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Have You Been Invited to Take the Challenge?

posted: , by Jerri Blatt
tags: Adults | Kids & Families

The Read to ME Challenge is a public awareness campaign to promote childhood literacy in Maine. The Portland Public Library invites you to take the challenge by reading aloud to a child for at least 15 minutes, capturing a photo or video of the event and then posting it on social media using #ReadtoME or #ReadaloudME. The statewide challenge began in the beginning of February with a kick off at the Blaine House – but you still have time to participate!

Why a campaign about reading aloud to children? Research has shown that the single most important activity for building knowledge for their eventual success in reading is reading aloud to children. Reading aloud is important from infancy through high school and perhaps the greatest benefit is that it associates reading and books with warm and pleasant experiences. Parents, caregivers and teachers who read aloud to children are role modeling enthusiasm for reading and books. The more adults read aloud to children, the larger their children’s vocabularies will grow and will allow them to make sense of printed words when they begin to read independently. Reading aloud also introduces children to the language of books – which is different than the language used in our daily conversations. And yet another important reason to read aloud to a child is that it sparks and lets them use their imaginations.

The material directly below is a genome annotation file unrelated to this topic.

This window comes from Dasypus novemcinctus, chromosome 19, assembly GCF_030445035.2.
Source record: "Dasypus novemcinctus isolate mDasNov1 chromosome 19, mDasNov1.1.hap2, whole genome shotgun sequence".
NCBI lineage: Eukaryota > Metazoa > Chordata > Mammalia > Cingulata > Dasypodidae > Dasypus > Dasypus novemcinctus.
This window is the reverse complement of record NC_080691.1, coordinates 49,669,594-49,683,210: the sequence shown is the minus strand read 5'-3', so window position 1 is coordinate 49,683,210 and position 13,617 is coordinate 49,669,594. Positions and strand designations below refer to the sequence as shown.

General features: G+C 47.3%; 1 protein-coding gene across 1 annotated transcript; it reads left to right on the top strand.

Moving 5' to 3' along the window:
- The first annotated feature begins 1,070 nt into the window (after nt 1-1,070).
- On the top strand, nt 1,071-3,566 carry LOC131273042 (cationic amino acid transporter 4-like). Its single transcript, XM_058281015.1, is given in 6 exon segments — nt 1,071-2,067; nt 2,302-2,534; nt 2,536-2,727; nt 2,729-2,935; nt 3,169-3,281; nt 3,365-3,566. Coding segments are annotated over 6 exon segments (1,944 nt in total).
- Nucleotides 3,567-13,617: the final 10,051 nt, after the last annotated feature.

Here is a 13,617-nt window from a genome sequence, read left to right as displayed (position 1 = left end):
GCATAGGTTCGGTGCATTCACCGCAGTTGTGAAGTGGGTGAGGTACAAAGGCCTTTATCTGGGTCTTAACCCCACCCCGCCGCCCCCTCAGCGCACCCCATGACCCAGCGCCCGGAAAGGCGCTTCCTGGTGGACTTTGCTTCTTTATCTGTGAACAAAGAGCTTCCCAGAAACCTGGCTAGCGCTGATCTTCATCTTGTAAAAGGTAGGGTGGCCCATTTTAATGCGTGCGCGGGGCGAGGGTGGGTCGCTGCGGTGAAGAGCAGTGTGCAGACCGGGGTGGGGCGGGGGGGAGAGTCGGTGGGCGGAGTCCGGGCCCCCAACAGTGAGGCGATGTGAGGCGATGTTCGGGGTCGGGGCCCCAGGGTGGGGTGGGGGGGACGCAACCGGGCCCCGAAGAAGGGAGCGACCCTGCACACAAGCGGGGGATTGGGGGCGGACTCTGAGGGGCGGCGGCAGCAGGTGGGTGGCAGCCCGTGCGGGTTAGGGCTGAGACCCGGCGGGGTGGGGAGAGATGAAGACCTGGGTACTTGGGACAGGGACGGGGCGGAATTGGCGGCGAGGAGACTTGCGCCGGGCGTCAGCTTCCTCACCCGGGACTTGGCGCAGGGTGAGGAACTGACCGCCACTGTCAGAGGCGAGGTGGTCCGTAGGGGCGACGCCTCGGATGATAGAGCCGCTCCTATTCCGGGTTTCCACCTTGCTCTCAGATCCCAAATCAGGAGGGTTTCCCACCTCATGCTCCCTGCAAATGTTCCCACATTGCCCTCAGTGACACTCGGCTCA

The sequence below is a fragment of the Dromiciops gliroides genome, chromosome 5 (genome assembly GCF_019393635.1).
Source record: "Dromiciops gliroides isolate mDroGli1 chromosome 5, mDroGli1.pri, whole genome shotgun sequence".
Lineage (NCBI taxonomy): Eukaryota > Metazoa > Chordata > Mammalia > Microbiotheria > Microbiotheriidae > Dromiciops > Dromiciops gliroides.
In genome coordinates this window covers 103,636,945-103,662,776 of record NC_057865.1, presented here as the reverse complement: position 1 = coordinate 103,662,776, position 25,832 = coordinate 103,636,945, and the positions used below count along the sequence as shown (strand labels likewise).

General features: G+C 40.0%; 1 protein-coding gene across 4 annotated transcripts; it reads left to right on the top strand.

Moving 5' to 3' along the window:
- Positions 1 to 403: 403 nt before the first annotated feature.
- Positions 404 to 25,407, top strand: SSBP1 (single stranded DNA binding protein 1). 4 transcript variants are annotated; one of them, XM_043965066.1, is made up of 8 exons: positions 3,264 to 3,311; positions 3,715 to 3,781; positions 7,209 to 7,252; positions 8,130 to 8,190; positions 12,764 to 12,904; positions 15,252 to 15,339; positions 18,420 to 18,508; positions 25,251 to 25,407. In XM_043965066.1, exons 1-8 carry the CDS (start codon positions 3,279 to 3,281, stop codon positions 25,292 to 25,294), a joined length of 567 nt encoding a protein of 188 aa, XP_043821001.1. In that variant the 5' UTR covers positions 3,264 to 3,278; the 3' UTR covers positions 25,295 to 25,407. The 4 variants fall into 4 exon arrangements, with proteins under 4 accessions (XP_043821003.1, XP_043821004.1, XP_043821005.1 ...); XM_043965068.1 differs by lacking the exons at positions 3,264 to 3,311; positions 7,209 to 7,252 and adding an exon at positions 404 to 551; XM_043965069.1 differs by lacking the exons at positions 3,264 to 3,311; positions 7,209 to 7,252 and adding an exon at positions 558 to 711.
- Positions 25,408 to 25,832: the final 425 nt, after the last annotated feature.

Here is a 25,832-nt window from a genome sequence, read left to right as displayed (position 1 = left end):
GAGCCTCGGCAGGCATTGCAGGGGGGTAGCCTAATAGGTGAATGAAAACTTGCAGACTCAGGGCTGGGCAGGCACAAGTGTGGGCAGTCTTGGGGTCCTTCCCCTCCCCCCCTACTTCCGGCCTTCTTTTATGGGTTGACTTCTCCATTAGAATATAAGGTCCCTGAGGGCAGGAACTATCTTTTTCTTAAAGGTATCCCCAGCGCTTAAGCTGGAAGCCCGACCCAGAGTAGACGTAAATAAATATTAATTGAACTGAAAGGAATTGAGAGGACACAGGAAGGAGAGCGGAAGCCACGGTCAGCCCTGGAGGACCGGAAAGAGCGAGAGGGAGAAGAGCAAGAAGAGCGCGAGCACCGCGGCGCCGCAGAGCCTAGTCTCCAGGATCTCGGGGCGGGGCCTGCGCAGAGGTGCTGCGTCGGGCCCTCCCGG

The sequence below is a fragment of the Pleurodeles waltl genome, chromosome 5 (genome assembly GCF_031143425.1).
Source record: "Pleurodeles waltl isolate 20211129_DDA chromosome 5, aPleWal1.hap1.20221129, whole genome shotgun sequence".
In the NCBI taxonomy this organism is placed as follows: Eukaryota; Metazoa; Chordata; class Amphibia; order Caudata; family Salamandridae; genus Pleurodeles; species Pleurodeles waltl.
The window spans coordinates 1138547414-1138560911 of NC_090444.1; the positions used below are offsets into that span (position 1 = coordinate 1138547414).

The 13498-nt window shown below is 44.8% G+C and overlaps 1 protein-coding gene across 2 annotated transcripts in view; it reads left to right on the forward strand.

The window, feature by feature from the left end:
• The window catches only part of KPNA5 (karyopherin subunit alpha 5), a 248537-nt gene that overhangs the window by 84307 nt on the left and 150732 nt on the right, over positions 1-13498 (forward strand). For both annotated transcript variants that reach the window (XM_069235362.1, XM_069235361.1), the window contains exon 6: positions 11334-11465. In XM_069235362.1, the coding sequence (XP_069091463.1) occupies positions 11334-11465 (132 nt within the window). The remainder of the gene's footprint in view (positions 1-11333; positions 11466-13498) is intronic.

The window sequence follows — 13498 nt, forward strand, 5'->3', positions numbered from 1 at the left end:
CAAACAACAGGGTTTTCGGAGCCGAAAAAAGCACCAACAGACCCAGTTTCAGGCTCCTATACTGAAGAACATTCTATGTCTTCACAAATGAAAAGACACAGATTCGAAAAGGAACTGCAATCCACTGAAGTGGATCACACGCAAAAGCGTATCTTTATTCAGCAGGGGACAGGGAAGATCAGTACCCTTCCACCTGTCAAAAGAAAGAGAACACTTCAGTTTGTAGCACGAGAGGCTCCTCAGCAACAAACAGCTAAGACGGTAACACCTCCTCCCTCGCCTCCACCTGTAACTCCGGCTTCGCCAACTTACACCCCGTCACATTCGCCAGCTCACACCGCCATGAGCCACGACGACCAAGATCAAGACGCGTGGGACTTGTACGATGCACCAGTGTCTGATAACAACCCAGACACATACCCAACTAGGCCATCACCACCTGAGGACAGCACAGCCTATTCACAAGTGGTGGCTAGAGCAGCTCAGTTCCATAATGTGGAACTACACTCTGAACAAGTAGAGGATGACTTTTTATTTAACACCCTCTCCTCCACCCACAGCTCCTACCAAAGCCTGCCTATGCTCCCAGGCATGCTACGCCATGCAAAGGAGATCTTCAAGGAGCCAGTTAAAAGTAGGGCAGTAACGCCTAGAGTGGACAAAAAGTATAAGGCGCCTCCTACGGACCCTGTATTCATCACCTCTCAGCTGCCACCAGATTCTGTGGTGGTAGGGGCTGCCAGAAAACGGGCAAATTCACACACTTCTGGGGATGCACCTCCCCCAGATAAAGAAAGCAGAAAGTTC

PPL has a strong commitment to early literacy and is a participant in Every Child Ready to Read @ Your Library ® a project of the Association for Library Service to Children and the Public Library Association (divisions of the American Library Association). It is a parent education initiative that stresses that early literacy begins with the primary adult in a child’s life. Developing early literacy skills has a long-term impact on children’s reading achievement and academic success. Early literacy is what children understand about reading and writing before they can actually read and write. Being interested in and enjoying books is key! Reading, playing, talking, singing, and writing are the five practices that stimulate the growth of a child’s brain and make the connections that will become the foundation for reading.

Do you have questions about the types of books that are best to read to children at various ages and stages? Visit the library and the staff at the Sam L. Cohen Children’s Library at the Main Library or the staff at our branches will be happy to help you in making appropriate selections. For early childhood teachers, the Children’s Library offers over 40 different  “totes” – boxes filled with 15-20 books (with many containing puppets and flannel boards children can use to retell the stories) built on common curriculum themes that check out for six weeks.

early literacy room2